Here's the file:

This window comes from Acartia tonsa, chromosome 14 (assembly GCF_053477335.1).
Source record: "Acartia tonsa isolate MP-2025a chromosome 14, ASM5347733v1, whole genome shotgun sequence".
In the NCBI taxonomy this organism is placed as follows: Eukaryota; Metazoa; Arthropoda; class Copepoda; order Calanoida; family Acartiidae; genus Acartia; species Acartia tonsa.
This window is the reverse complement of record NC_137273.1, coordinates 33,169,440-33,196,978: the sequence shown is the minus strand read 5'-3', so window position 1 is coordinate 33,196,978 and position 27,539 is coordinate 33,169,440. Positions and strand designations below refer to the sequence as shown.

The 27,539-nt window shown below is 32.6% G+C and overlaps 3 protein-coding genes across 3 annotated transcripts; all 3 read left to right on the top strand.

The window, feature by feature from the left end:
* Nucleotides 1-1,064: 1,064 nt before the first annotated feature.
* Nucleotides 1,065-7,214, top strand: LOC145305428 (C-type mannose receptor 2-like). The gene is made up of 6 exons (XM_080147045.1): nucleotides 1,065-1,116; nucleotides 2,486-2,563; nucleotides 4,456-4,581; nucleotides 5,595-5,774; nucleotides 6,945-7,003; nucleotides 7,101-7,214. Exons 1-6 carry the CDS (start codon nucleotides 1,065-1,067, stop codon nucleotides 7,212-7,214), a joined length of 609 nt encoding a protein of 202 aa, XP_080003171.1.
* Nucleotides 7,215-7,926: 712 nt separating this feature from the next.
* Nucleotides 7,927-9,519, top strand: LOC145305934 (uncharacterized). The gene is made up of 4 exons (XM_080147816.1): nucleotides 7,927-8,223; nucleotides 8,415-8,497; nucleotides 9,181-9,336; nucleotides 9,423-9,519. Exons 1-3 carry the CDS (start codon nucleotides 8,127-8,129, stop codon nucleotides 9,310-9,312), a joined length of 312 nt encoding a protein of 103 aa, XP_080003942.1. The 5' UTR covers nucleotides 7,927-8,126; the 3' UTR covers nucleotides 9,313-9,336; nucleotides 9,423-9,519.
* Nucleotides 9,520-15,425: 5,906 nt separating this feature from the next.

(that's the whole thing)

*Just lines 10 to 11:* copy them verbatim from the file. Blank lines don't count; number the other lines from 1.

* Nucleotides 7,927-9,519, top strand: LOC145305934 (uncharacterized). The gene is made up of 4 exons (XM_080147816.1): nucleotides 7,927-8,223; nucleotides 8,415-8,497; nucleotides 9,181-9,336; nucleotides 9,423-9,519. Exons 1-3 carry the CDS (start codon nucleotides 8,127-8,129, stop codon nucleotides 9,310-9,312), a joined length of 312 nt encoding a protein of 103 aa, XP_080003942.1. The 5' UTR covers nucleotides 7,927-8,126; the 3' UTR covers nucleotides 9,313-9,336; nucleotides 9,423-9,519.
* Nucleotides 9,520-15,425: 5,906 nt separating this feature from the next.